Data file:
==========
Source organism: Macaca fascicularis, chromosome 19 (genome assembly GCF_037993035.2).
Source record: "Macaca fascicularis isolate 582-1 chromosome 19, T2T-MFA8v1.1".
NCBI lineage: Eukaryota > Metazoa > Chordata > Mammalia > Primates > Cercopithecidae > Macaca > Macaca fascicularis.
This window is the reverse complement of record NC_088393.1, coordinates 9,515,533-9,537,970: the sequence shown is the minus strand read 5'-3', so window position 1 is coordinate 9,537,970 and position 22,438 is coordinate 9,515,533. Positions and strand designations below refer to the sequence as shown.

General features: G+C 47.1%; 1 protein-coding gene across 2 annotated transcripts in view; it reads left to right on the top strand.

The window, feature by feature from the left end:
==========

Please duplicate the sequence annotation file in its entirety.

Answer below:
Source organism: Macaca fascicularis, chromosome 19 (genome assembly GCF_037993035.2).
Source record: "Macaca fascicularis isolate 582-1 chromosome 19, T2T-MFA8v1.1".
NCBI lineage: Eukaryota > Metazoa > Chordata > Mammalia > Primates > Cercopithecidae > Macaca > Macaca fascicularis.
This window is the reverse complement of record NC_088393.1, coordinates 9,515,533-9,537,970: the sequence shown is the minus strand read 5'-3', so window position 1 is coordinate 9,537,970 and position 22,438 is coordinate 9,515,533. Positions and strand designations below refer to the sequence as shown.

General features: G+C 47.1%; 1 protein-coding gene across 2 annotated transcripts in view; it reads left to right on the top strand.

The window, feature by feature from the left end: